After his stellar performance as a Club rider in Argentina,
Gary Sutherlin hoped to carry that momentum into Slovakia in
his debut on the U.S. World Trophy team, but like “Brownie,”
he discovered he probably had too much bike for the task at
hand, plus he doesn’t consider himself a woods specialist,
though he still earned a gold for his commendable 17th in E2.
After one subpar
day, Taylor Robert
rebounded, put in
and ended up
fourth in E2.
By the time Mike Brown decided he should ride a TE300, the
trusty FE501 (the same bike he rode in Argentina with the same
engine he’d used in Italy the year before) had already been
shipped. It was too much bike for the job, as getting it stopped
on Slovakia’s many steep downhills and tiptoeing through the
trees and off-cambers just wasn’t the bike’s forte. He made the
best of it en route to a gold-medal-earning ninth in E3.
Traditionally, Americans start relatively slowly as they
overcome jet lag, different bike setups than they’re used
to (especially in the “ecology” tires, which are limited to
knobs 13mm or just over a half inch in height), the format
of the event with its different rules than back home, and
even the food.
U.S. World Trophy team manager Antti Kallonen put the
difference down to pre-race prep: “I had a training camp
and all that, so the guys know what to expect when you
come to day 1, and it showed.”
Naturally, that got the team fired up, with Russell say-
ing, “Ryan rode really well today ,and so did the rest of the
guys, so I’m pretty pumped. We’re leading, and I had a
good day. Now, it’s just time to keep repeating.”
Unfortunately for Russell and the rest of the team, there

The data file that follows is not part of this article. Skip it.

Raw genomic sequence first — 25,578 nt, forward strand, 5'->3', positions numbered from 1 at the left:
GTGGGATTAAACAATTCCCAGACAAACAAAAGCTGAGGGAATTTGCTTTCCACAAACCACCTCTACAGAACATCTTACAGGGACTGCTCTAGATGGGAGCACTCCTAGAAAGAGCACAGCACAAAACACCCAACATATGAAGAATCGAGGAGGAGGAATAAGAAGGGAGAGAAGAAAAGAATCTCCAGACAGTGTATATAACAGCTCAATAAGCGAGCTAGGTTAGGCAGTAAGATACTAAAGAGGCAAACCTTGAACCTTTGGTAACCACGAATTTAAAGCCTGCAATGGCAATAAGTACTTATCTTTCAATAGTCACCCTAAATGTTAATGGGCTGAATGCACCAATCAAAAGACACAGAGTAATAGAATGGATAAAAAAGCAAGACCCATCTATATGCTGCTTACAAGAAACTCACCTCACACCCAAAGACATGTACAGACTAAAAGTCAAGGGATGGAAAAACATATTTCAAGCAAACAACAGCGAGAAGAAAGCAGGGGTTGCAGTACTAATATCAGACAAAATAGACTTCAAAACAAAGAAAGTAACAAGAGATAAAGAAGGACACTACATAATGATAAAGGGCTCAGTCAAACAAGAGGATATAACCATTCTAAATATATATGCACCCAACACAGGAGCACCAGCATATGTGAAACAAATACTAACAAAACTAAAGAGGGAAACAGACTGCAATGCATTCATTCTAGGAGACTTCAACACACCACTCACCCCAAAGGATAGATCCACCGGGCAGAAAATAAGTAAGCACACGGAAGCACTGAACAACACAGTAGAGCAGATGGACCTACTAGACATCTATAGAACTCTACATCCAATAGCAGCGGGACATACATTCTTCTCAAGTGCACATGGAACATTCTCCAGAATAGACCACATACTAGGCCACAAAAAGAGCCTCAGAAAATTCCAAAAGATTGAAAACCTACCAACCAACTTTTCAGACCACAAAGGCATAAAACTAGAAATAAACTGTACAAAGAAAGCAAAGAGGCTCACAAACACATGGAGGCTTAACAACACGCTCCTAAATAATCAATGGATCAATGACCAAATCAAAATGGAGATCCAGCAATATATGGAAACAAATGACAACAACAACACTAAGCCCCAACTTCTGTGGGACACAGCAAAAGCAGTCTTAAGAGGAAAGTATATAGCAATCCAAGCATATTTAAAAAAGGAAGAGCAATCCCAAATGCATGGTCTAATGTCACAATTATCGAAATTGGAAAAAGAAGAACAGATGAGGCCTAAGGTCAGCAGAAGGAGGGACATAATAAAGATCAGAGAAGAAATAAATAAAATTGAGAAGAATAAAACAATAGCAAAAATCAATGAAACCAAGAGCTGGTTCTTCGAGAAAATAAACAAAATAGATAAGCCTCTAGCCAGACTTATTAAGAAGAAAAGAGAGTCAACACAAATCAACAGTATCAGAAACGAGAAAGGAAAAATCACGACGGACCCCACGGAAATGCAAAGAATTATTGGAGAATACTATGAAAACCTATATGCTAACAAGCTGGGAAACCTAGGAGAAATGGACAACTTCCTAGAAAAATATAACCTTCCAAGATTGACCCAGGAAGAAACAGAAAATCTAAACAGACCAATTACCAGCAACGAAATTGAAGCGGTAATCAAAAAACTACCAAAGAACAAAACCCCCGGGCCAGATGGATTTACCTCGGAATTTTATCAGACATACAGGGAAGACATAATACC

would be no repeating, at least for most of them. After
twisting his knee badly enough in one test and wadding his
bike in the next test, Russell’s week was over after day 3.
(Upon his return home, he was diagnosed with a torn ACL.
Frustratingly, he still led E1 and was second individual
overall, even after his rough second day.)
While a downer morale-wise, that still left five fast guys
in the running, though Australia’s six proved a little quicker
on the day to take the lead, with Team USA second. Sipes
took the overall individual lead at this point, even after
Australia’s Daniel Milner beat him in the day’s E2 results.
Things took an even stranger twist on day 3—eight of
the best World Trophy team riders missed an arrow or
somehow went slightly off course and apparently missed
an observation check. Though they likely gained no advan-
tage, officials deemed them “excluded” or disqualified.
The eight were all members of powerhouse countries,
thus completely changing the course of the race. Among
them were half (three) from France, two from Spain and
one each from Great Britain, Italy and the U.S.—Robert.
Naturally, each country’s FIM delegate protested at that
evening’s FIM jury meeting, with no real decision reached
except that the eight affected individuals could continue
Though the very first test of the week was average (being that
he was the first rider onto the virgin course), Kailub Russell
caught fire after that and ended up leading not just the E1
class but the overall. Unfortunately, the hottest off-road racer
in America tore his ACL and had to call it quits on day 3.
90TH FIM INTERNATIONAL SIX DAYS ENDURO, SLOVAKIA
SILVER LINING IN A BLACK CLOUD